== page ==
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Yogi and the USA

Thousands of Americans became Yogananda’s devoted followers at a time when the United States was extremely xenophobic and bigoted, especially towards non-Christian spiritual teachers who were often perceived as heathens and a threat to American culture.

Abhik Roy |

The Los Angeles Times regarded Paramahansa Yogananda as the “20th Century’s first super star guru.” Even today, almost a century after Yogananda’s arrival in the United States, “he’s still the best known and most beloved of all the Indian spiritual teachers who have come to the West,” according to Philip Goldberg, author of American Veda and the Life of Yogananda. Although Yogananda left this world 66 years ago, his legacy still continues with million of devotees following his teachings on spirituality and Kriya Yoga all over the world.

Yogananda was born as Mukunda Lal Ghosh on January 5, 1893 in Gorakhpur, Uttar Pradesh. Both his parents were followers of Lahiri Mahasaya, whose pre-eminent disciple, Sri Yukteswar, later became Mukunda’s guru. Although Mukunda wanted to join his guru’s ashram right after graduating from high school, Sri Yukteswar persuaded Mukunda to go to college and complete his studies. Sri Yukteswar believed Mukunda’s college degree was going to serve him well when he went to the West, as he was destined to do.

Mukunda heeded his guru’s advice and graduated from Calcutta University in 1915. After his graduation, Mukunda was initiated into the monastic life and was ordained by Sri Yukteswar as Yogananda. In 1920, Yogananda left for the United States in order to speak at the International Congress of Religious Liberals in Boston on October 6, 1920.

According to the records that are available documenting his speech entitled The Science of Religion, Yogananda’s talk was very well received. His speech was described as being fluent, forceful, deeply philosophical, and thought-provoking. Very much like Swami Vivekananda before him, Yogananda asserted that he had not brought a creed or a dogma, but rather a set of universal principles. He shared his vision of religion by stating that “religion is universal and it is one. We cannot possibly universalize particular customs and conventions; but the common element in religion can be universalized, and we can ask all alike to follow and obey it.”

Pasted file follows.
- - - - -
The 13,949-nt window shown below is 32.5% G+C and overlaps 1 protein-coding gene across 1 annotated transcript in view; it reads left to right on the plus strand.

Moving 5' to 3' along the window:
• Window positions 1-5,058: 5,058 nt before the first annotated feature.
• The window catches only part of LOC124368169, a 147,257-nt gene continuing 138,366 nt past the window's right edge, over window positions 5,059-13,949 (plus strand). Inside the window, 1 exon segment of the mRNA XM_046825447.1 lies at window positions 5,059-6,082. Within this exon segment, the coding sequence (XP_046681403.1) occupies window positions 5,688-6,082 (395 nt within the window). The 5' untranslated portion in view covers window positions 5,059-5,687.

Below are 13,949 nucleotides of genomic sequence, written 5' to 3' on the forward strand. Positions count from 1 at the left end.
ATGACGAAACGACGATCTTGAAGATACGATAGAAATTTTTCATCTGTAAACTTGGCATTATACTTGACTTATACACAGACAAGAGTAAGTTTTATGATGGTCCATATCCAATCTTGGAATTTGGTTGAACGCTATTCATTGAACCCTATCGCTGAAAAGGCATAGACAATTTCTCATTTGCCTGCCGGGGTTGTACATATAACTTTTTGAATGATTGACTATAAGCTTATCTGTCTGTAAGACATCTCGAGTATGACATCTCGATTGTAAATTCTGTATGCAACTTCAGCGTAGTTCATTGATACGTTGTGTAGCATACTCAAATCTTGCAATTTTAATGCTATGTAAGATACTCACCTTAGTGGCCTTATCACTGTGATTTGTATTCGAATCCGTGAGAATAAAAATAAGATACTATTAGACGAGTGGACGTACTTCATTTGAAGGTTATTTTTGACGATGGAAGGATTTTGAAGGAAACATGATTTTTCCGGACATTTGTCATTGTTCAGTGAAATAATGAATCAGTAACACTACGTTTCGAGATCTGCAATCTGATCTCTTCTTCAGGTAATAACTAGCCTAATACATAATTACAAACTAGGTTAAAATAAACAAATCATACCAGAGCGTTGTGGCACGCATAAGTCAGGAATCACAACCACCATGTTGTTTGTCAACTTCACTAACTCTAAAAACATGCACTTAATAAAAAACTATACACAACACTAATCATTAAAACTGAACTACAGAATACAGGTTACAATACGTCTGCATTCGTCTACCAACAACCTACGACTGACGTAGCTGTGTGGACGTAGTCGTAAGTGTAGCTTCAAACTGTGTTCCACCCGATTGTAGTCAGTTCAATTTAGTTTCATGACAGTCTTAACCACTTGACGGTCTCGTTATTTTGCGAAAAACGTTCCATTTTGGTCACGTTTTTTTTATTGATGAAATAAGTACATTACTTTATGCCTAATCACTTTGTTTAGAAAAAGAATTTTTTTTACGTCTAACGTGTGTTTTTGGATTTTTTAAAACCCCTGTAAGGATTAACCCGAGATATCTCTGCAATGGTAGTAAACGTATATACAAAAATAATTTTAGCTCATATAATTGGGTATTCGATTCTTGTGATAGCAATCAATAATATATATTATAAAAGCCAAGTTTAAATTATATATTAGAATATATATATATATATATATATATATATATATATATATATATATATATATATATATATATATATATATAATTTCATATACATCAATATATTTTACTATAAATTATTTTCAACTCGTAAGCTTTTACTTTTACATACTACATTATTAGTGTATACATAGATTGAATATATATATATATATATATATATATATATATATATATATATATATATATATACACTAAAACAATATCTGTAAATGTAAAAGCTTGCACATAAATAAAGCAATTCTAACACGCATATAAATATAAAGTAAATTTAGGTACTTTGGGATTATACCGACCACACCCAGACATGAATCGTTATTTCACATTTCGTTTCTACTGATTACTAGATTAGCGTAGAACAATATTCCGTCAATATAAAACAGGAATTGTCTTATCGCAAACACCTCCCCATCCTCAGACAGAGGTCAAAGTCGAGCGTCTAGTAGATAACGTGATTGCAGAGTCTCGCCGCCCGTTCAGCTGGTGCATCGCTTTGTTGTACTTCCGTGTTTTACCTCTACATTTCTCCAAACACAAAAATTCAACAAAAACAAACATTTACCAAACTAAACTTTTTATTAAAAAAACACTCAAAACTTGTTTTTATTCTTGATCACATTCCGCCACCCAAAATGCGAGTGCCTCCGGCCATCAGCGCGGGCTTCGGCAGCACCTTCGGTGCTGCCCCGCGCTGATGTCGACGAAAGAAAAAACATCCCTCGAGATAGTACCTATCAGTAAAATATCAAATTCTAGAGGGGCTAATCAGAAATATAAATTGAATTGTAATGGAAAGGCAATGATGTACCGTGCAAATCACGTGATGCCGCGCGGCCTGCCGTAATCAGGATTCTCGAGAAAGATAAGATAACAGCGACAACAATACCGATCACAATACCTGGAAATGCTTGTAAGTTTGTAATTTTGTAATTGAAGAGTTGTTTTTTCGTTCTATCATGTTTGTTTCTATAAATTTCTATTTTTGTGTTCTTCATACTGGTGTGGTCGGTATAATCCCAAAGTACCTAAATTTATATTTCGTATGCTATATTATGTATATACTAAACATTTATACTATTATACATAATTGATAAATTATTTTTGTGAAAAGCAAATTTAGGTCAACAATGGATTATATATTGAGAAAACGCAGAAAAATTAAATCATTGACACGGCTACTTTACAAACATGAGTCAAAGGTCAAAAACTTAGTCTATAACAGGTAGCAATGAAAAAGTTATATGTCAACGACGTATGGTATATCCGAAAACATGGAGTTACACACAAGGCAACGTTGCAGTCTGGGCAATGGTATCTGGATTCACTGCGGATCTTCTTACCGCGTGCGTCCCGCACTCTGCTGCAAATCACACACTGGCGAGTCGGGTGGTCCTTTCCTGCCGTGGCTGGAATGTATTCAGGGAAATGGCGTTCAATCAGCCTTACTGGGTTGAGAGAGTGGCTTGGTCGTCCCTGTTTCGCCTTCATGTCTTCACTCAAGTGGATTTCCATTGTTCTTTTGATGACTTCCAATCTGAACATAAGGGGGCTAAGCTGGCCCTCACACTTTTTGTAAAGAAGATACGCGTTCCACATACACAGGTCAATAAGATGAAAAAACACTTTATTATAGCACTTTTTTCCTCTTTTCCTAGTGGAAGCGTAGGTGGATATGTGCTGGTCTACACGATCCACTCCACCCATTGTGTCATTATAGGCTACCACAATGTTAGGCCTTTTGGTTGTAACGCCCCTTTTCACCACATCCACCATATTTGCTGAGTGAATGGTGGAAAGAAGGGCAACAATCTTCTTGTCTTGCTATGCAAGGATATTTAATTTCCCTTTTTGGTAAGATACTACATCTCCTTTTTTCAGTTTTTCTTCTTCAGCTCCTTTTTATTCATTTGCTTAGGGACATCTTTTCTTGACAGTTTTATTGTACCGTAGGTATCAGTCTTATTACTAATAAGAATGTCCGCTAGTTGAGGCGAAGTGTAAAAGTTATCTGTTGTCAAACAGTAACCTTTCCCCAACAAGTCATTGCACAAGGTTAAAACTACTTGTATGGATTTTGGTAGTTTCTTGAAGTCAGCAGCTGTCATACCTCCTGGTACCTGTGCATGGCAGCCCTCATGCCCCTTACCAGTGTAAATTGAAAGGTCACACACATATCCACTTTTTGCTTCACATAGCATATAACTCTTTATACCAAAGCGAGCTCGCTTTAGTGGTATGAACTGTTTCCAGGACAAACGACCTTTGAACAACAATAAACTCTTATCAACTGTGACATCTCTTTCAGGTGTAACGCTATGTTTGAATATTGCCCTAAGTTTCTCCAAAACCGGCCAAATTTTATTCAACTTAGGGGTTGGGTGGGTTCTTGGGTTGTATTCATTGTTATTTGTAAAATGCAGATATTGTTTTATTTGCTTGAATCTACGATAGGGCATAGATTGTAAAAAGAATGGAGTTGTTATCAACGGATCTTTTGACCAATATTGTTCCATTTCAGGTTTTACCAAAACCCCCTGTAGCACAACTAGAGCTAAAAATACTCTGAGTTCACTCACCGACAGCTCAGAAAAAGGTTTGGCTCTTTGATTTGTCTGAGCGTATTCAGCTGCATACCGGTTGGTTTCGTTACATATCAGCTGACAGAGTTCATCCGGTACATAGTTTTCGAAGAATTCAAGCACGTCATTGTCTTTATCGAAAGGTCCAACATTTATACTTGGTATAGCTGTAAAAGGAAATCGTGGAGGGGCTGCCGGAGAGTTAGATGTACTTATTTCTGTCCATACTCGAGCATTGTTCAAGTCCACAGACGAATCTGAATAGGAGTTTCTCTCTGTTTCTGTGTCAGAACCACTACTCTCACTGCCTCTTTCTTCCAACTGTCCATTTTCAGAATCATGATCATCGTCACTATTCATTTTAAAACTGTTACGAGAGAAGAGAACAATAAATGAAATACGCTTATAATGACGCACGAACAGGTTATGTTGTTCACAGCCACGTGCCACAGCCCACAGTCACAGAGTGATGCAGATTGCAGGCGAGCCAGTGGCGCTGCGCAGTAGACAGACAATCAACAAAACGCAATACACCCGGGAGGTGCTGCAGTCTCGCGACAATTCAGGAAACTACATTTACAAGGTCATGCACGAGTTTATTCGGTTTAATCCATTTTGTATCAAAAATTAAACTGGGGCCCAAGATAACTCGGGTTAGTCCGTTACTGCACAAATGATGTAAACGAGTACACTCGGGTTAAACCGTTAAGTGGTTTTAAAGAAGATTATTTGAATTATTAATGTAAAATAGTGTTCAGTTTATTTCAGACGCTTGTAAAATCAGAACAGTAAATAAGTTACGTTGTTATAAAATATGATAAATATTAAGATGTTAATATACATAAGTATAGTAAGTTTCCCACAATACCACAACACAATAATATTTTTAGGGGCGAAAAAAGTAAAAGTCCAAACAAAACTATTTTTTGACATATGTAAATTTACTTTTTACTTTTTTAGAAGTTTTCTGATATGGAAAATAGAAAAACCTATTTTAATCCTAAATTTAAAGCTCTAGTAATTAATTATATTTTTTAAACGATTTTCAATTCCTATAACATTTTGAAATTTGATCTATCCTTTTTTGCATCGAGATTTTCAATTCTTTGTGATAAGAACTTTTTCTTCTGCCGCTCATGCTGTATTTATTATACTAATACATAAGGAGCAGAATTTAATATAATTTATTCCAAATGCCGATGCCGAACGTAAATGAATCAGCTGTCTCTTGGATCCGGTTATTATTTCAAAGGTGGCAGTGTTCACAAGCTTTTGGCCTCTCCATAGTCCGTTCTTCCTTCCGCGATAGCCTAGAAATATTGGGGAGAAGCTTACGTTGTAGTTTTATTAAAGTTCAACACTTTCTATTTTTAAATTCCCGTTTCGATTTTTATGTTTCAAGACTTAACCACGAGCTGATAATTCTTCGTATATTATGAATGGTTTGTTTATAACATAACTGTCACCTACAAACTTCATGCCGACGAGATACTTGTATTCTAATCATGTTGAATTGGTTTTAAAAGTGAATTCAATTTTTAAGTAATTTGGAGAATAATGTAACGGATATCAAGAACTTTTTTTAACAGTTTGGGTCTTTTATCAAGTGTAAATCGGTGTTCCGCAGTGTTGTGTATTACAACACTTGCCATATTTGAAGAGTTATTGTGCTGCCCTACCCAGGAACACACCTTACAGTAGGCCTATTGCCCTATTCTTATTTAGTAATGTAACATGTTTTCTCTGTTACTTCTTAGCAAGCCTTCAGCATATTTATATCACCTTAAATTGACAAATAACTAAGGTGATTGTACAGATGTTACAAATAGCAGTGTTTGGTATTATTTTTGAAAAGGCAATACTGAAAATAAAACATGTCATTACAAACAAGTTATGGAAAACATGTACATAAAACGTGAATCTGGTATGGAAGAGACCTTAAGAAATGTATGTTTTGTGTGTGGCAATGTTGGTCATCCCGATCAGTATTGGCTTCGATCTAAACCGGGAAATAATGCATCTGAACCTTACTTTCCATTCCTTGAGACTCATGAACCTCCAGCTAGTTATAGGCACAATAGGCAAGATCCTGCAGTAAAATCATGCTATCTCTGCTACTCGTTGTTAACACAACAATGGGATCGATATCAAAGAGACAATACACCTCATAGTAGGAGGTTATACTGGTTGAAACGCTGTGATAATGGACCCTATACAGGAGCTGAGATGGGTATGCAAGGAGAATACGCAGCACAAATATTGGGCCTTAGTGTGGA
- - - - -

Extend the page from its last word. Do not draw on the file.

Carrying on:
After arriving in Boston, Yogananda fell in love with the city, making it his home. In order to raise funds to establish his center in Boston, he gave talks for a fee at prestigious venues such as Boston’s Jordan Hall, Harvard University, and the iconic Park Street Church. He also gave talks in New York at the Town Hall, the Waldorf Astoria Hotel, and other major venues.

By this time Yogananda had already earned quite a name for himself as an eminent spiritual leader. Several famous people became his devotees, including George Eastman, founder of Eastman Kodak; Leopold Stokowsky, conductor of the Philadelphia Philharmonic Orchestra; Margaret Woodrow Wilson, the daughter of the former US President, and Clara Clemens, the daughter of Mark Twain, to name a few.

On January 13, 1925, Yogananda gave his first talk in Los Angeles at the prestigious Los Angeles Philharmonic Auditorium. The topic of the talk was “Mastering the Subconscious by Superconsciousness.” The Los Angeles Times reported that it was a sold-out event, filling all 3000 seats in the auditorium. Yogananda fell in love with Los Angeles with its close proximity to the spectacular mountains and the majestic Pacific Ocean, and decided to relocate there.

With donations from affluent disciples, Yogananda purchased a twelve-acre property on a hilltop near downtown Los Angeles, which became the International Center for Self-Realisation Fellowship. His wealthy disciples also helped him to purchase other magnificent properties in different parts of Southern California in order to build monasteries, temples, and administrative offices.

Among all these properties, the crown jewel is definitely the 10-acre property located in Pacific Palisades, which is known as the Lake Shrine Temple. Its picturesque setting and serene ambience has made the Temple a favorite destination for tourists from all over the world.

In 1946, Yogananda published Autobiography of a Yogi (hereafter AY), which has changed the lives of millions. AY has been recognized as one of the 10 best spiritual classics of the 20th century. It has been translated into 50 languages and has sold more than four million copies and counting. Many celebrities, including former Beatle, George Harrison; founder and former CEO of Apple, Steve Jobs; legendary American singer and songwriter, Judy Collins, and Queen of Pop, Madonna, among others, were profoundly influenced by AY.